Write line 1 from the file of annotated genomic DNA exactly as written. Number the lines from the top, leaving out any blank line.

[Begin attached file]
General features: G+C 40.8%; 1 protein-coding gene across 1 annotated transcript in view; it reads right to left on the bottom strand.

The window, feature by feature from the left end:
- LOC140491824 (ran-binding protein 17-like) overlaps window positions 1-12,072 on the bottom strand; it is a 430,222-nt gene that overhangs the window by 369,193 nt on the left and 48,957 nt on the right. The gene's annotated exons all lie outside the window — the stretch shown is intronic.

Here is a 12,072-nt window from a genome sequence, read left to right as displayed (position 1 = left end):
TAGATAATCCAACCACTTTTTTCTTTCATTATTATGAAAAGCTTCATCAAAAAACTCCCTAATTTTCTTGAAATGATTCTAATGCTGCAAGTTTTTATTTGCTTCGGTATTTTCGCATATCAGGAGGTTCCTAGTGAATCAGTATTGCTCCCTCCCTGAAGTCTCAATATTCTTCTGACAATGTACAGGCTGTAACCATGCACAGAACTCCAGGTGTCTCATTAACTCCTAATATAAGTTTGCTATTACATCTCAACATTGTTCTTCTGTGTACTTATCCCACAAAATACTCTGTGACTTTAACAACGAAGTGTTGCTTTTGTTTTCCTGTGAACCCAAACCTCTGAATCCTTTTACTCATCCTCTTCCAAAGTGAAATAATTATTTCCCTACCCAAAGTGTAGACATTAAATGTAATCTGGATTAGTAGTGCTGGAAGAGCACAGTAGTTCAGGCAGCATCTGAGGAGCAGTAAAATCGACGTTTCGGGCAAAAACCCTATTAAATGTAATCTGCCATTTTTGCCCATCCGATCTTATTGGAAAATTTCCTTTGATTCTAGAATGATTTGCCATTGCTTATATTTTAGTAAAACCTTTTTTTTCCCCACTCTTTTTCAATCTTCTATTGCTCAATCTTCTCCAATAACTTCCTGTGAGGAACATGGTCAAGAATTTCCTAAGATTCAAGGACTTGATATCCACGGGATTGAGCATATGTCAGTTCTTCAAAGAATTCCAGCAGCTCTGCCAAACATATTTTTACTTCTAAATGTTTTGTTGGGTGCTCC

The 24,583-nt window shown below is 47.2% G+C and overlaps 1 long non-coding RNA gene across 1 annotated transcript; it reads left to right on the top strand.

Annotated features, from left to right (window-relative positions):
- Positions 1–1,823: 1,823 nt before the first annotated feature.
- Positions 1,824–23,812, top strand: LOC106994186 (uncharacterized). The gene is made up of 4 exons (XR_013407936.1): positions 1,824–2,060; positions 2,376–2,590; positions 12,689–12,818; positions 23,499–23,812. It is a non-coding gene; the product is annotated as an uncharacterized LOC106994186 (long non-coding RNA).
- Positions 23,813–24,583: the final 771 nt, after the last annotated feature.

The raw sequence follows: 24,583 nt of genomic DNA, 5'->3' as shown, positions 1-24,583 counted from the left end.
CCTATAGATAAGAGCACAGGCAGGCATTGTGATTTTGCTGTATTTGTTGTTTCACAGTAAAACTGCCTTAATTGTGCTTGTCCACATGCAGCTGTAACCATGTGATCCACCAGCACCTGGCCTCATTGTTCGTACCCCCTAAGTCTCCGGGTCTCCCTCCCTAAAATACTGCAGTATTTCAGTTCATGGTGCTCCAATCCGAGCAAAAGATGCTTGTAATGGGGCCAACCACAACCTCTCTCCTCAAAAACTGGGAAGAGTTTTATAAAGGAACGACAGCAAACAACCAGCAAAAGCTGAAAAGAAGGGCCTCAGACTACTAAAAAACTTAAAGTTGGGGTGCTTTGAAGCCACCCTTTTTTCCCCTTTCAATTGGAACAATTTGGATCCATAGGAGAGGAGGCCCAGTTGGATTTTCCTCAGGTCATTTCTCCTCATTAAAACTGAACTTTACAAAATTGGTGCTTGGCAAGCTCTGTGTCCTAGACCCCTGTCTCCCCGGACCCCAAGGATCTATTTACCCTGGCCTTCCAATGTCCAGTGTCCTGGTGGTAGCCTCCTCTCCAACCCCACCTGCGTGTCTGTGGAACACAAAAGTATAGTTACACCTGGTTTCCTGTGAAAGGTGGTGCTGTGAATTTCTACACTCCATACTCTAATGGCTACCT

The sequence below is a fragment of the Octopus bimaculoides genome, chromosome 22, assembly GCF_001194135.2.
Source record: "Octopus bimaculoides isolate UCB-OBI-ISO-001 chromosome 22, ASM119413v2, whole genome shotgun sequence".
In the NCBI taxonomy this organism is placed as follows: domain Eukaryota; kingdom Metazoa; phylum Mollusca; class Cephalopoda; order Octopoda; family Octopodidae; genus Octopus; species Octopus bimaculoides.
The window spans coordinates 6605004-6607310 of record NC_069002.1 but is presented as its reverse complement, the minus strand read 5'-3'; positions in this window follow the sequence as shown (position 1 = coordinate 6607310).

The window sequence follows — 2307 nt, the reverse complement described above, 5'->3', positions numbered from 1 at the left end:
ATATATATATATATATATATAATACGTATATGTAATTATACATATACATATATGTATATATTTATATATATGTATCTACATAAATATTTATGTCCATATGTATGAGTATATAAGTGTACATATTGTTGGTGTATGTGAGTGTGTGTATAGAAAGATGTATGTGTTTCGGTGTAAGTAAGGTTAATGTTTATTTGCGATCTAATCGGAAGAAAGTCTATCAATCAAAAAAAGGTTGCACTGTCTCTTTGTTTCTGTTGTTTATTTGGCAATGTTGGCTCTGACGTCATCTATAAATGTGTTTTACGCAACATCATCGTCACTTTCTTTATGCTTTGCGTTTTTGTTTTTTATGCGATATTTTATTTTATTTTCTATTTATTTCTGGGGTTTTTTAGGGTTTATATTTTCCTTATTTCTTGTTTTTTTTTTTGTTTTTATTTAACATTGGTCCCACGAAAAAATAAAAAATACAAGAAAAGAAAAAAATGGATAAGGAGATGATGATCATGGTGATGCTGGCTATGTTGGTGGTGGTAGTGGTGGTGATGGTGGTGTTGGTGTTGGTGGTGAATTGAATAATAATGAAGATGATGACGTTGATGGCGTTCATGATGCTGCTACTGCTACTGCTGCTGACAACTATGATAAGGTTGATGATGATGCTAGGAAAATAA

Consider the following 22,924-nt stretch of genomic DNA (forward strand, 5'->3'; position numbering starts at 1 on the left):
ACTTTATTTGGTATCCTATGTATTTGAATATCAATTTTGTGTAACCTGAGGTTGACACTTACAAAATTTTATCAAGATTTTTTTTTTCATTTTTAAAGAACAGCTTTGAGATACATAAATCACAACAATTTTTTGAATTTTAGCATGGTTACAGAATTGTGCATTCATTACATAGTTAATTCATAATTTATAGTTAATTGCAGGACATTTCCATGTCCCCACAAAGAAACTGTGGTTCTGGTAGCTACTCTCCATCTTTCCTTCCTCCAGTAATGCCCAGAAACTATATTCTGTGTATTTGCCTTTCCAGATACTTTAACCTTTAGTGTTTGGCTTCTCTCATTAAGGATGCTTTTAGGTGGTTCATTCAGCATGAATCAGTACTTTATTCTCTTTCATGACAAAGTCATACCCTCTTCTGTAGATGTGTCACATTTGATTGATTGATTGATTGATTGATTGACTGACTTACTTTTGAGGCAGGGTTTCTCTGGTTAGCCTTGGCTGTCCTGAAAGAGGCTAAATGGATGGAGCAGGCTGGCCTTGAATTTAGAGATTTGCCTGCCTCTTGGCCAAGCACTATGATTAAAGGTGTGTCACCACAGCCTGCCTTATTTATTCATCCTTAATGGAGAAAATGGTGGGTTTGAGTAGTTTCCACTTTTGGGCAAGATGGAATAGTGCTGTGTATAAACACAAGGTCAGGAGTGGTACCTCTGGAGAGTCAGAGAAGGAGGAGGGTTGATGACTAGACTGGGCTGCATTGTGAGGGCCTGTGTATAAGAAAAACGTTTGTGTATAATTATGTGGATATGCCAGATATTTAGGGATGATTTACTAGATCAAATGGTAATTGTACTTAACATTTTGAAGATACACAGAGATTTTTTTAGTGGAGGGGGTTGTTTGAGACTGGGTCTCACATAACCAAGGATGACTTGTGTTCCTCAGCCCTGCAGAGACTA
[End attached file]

General features: G+C 40.8%; 1 protein-coding gene across 1 annotated transcript in view; it reads right to left on the bottom strand.